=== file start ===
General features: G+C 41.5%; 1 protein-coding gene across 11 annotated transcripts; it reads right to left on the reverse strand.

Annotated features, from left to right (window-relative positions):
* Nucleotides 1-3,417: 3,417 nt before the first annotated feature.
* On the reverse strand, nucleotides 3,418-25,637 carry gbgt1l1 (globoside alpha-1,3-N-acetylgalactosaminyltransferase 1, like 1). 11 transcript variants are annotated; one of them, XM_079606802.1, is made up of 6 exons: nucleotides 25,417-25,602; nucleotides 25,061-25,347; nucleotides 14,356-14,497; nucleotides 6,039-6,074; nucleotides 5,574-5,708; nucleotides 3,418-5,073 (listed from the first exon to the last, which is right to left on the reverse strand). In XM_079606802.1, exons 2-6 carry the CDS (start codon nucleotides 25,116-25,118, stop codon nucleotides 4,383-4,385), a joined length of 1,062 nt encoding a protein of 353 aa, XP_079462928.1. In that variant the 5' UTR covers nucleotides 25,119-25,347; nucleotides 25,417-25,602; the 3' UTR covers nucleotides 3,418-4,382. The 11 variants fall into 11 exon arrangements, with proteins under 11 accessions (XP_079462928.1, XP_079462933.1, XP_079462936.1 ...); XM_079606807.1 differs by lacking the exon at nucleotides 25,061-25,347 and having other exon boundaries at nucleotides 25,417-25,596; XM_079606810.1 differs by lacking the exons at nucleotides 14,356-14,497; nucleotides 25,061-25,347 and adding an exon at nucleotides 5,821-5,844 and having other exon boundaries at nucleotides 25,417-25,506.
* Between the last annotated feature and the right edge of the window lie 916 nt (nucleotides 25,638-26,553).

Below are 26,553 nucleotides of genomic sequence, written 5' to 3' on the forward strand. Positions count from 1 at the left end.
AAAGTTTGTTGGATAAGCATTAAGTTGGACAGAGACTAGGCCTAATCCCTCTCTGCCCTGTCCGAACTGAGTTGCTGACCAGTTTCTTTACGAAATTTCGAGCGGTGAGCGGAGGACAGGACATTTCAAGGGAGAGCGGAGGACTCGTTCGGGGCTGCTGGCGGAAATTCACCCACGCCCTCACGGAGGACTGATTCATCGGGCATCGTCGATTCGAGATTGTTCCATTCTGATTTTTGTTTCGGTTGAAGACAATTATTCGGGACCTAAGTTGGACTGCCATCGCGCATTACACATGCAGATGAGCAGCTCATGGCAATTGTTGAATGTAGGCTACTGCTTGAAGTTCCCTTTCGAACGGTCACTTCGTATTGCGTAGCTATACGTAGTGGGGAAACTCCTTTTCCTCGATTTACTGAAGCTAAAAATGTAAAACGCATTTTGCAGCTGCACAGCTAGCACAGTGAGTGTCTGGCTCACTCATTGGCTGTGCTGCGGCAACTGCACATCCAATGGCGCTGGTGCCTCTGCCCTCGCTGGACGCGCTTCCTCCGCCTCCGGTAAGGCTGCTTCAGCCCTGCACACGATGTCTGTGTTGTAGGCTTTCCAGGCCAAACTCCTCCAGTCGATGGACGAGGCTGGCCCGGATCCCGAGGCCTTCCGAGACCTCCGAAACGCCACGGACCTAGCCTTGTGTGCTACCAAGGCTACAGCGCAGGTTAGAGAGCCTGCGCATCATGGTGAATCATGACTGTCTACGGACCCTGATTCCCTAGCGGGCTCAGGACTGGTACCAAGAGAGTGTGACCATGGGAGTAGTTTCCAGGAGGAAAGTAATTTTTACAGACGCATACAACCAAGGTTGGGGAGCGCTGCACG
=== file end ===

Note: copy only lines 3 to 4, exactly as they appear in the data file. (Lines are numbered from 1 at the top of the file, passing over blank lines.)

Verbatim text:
* Nucleotides 1-3,417: 3,417 nt before the first annotated feature.
* On the reverse strand, nucleotides 3,418-25,637 carry gbgt1l1 (globoside alpha-1,3-N-acetylgalactosaminyltransferase 1, like 1). 11 transcript variants are annotated; one of them, XM_079606802.1, is made up of 6 exons: nucleotides 25,417-25,602; nucleotides 25,061-25,347; nucleotides 14,356-14,497; nucleotides 6,039-6,074; nucleotides 5,574-5,708; nucleotides 3,418-5,073 (listed from the first exon to the last, which is right to left on the reverse strand). In XM_079606802.1, exons 2-6 carry the CDS (start codon nucleotides 25,116-25,118, stop codon nucleotides 4,383-4,385), a joined length of 1,062 nt encoding a protein of 353 aa, XP_079462928.1. In that variant the 5' UTR covers nucleotides 25,119-25,347; nucleotides 25,417-25,602; the 3' UTR covers nucleotides 3,418-4,382. The 11 variants fall into 11 exon arrangements, with proteins under 11 accessions (XP_079462928.1, XP_079462933.1, XP_079462936.1 ...); XM_079606807.1 differs by lacking the exon at nucleotides 25,061-25,347 and having other exon boundaries at nucleotides 25,417-25,596; XM_079606810.1 differs by lacking the exons at nucleotides 14,356-14,497; nucleotides 25,061-25,347 and adding an exon at nucleotides 5,821-5,844 and having other exon boundaries at nucleotides 25,417-25,506.